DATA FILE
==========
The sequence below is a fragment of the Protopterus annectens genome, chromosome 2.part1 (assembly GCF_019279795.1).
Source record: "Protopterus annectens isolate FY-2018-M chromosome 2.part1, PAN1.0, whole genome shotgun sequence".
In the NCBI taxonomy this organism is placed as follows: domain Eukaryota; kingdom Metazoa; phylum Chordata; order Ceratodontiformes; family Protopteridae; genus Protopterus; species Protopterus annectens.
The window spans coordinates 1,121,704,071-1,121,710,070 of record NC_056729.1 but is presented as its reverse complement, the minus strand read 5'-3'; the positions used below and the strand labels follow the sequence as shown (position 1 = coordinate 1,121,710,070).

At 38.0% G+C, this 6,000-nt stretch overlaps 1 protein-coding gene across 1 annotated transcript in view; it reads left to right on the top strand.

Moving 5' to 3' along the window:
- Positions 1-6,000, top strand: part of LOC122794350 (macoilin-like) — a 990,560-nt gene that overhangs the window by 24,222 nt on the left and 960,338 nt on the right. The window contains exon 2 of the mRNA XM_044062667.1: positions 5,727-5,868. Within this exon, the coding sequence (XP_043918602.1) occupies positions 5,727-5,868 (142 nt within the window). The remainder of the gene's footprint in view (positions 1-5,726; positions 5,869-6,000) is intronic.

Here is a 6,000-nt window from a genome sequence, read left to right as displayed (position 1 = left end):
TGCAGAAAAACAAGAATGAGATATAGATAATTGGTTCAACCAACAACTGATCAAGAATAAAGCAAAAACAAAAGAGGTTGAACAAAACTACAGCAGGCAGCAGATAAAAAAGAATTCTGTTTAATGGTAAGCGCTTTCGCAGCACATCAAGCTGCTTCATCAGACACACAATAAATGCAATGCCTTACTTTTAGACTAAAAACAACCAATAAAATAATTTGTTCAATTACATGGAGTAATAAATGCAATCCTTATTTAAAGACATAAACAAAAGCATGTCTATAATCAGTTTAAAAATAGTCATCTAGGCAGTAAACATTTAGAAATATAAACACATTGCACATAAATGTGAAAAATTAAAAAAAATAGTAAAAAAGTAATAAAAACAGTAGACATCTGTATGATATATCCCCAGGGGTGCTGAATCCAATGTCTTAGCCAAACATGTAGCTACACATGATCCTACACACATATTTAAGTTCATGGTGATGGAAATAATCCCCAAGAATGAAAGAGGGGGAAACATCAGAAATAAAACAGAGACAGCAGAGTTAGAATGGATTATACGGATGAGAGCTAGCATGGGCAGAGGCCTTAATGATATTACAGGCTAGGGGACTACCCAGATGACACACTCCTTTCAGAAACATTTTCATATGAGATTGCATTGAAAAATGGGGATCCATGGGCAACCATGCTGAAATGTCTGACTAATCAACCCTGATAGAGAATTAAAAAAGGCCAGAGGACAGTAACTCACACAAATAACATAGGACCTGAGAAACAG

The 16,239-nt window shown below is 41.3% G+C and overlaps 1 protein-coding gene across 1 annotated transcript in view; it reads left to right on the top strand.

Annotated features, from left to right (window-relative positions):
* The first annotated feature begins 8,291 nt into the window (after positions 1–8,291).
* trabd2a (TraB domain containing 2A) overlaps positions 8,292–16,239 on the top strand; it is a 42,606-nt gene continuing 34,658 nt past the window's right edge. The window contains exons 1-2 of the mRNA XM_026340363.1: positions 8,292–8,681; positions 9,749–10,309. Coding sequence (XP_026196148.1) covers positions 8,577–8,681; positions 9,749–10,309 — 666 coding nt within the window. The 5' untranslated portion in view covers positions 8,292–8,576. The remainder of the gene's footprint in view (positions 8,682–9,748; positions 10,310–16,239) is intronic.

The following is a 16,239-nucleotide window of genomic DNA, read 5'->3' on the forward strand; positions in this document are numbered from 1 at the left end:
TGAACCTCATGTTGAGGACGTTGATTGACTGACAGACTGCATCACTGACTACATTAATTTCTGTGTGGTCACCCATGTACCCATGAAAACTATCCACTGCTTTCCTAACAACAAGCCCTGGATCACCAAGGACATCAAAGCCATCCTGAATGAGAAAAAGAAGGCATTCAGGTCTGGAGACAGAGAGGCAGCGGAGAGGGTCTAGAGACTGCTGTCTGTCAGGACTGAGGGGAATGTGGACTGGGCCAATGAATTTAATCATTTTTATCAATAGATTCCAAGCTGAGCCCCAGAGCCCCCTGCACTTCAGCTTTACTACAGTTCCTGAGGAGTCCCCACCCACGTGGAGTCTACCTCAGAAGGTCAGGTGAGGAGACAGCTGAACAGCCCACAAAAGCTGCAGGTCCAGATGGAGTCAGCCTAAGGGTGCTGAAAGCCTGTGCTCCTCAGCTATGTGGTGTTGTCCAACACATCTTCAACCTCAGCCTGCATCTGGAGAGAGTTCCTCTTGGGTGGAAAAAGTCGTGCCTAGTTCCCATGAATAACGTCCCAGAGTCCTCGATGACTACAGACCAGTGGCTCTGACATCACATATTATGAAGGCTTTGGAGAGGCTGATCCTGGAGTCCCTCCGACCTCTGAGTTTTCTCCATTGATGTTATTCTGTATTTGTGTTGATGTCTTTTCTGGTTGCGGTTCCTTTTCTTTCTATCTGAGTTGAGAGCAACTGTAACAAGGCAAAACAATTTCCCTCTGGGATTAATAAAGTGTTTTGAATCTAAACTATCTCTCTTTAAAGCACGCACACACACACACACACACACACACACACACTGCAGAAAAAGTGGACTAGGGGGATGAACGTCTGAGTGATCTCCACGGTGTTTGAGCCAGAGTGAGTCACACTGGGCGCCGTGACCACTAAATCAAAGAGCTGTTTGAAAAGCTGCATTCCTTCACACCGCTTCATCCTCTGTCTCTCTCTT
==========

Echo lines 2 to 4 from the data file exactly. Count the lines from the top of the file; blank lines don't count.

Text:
Source record: "Protopterus annectens isolate FY-2018-M chromosome 2.part1, PAN1.0, whole genome shotgun sequence".
In the NCBI taxonomy this organism is placed as follows: domain Eukaryota; kingdom Metazoa; phylum Chordata; order Ceratodontiformes; family Protopteridae; genus Protopterus; species Protopterus annectens.
The window spans coordinates 1,121,704,071-1,121,710,070 of record NC_056729.1 but is presented as its reverse complement, the minus strand read 5'-3'; the positions used below and the strand labels follow the sequence as shown (position 1 = coordinate 1,121,710,070).